Initially, we had planned to do three tests: one stock, one with the games running off an external SSD, and one with the entire system installed on an internal SSD. The stock and external SSD tests were easy enough, but cloning the Xbox boot drive proved a problem. Cloning is necessary because there’s no official method for transferring and, unlike the PS4, it’s not possible to simply stick in an empty drive. We use Acronis for cloning, which is usually capable of handling transfers from larger to smaller drives, but it wasn’t cooperating. We tried manually partitioning the SSD and copying files over--there wasn’t much chance of this working, but it’s easy to attempt. Sure enough, it didn’t work. It’s absolutely possible to replace an Xbox One’s boot drive with various other solutions, like 1:1 cloning onto a drive of equal or greater size (1TB for our Xbox), or experimenting with the scripts that iFixit links to, but we didn’t pursue them--the whole point of a console is that it’s cheap and convenient, and anyone brave enough to tear apart their Xbox and stick in $300 of flash storage is exiting the core audience. We can revisit this in the future if there’s enough interest, but an external SSD still offers significant benefits.
So, to summarize: logically the best-performing scenario would be to completely replace the HDD with an SSD, but that goes beyond a casual upgrade. The next-best choice would be to plug an external SSD into one of the the USB 3.0 ports on the console as Microsoft intended, so that’s what we did. USB 3.0 technically has a lower transfer rate than SATA III, but an SSD using USB 3.0 is still far faster than a 5400RPM HDD using SATA III.
Xbox One X SSD vs. HDD Results
We tested five games, a mix of titles we’ve already benchmarked and ones we might in the future. Launch times were measured from the time the game was selected to the first onscreen button prompt (e.g. “press A to continue”), except for Destiny 2, which was measured until the “SELECT CHARACTER” text appeared. Some variance can be expected depending on how long server connections take for the multiplayer games, and test-to-test variance for Monster Hunter and PUBG was a bit higher in this test than the others. On the other hand, Destiny 2’s launch times were extremely reliable, and the SSD shaved off nearly nineteen seconds (33.7% reduction).
Four of the games we tested had save files that could be loaded, and all of them benefitted from an SSD. For the Destiny 2 “campaign” test, we used a character that had partly completed the first mission of the campaign so that they would load directly into gameplay. For the “farm” test, we timed launching into the farm hub level from orbit. FFXV clearly has the most to gain from an SSD, with a load time reduction of 65.5% that saves 44.2 seconds--not counting the time saved launching the game. FFXV load times are notoriously bad, and this doesn’t bode well for PC players that don’t have 100+ GB to spare on their SSDs.
PUBG doesn’t have a save file to load, but it does have something we’ve complained about in the past: obnoxiously slow texture pop-in. The easiest place to measure this is in the main menu, but our avatar’s three second transformation from oily hot dog man to fully-textured human wasn’t improved enough to be reliably measured. The time from the end of the previous test period to the final texture pop (called “Menu Load” above) was reduced by a few seconds, but most of the time saving happens before the character appears on screen. We considered testing texture load times ingame, but it’s hard to create a reproducible test, although this was a large part of why we wanted to try an SSD in the first place. The bottom line is that an SSD won’t solve the pop-in and it’s still very noticeable.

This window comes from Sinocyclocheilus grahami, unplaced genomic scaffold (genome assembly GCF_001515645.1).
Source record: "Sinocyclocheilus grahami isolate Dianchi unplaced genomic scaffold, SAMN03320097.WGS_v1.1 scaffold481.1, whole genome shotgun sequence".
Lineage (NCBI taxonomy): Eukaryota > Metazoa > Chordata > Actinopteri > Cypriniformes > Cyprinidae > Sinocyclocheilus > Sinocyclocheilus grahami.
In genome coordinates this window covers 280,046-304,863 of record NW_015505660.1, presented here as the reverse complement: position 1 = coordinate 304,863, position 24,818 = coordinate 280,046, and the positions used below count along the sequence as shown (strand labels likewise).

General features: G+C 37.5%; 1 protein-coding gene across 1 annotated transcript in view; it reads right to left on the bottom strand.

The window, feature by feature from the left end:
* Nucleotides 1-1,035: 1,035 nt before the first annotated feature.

There are three Monster Hunter times logged on this chart due to the nature of the game. The first is just the regular load time, or how long it took us to load from the main menu into the hub level. Capcom’s servers were helpfully busted during testing, so we were able to play offline. The next period is the “preparation” phase of a quest. This would normally be when matchmaking happens and party members join, but it still took a good 30 seconds when choosing a single player quest in offline mode, so some kind of loading is happening here--this had a lot of variance run to run. The final period is between departing on the quest and actually appearing in the new level. Of the three, the initial load time was the most reliable, and it with an SSD it was reduced by 33.8% over HDD load time.
Conclusion: SSD Load Times on Xbox One X
Using an external SSD with an Xbox One X is extremely simple and easy, and the results are well worth it for games with long load times like FFXV, and even games without long load times opened faster. There isn’t a hard rule for what percent performance is improved, though, as it depends heavily on what operations are being performed.
It’d be great if there were a convenient way to swap out the preinstalled drive or create a new boot drive. It is possible to clone the stock drive to an SSD, and a Google search turns up plenty of people who have already done so, but the lack of an official upgrade method will look bad if Microsoft ever sells an Xbox One SKU with an SSD or 7200RPM drive.
Editorial, Testing: Patrick Lathan
Host: Steve Burke
Video: Andrew Coleman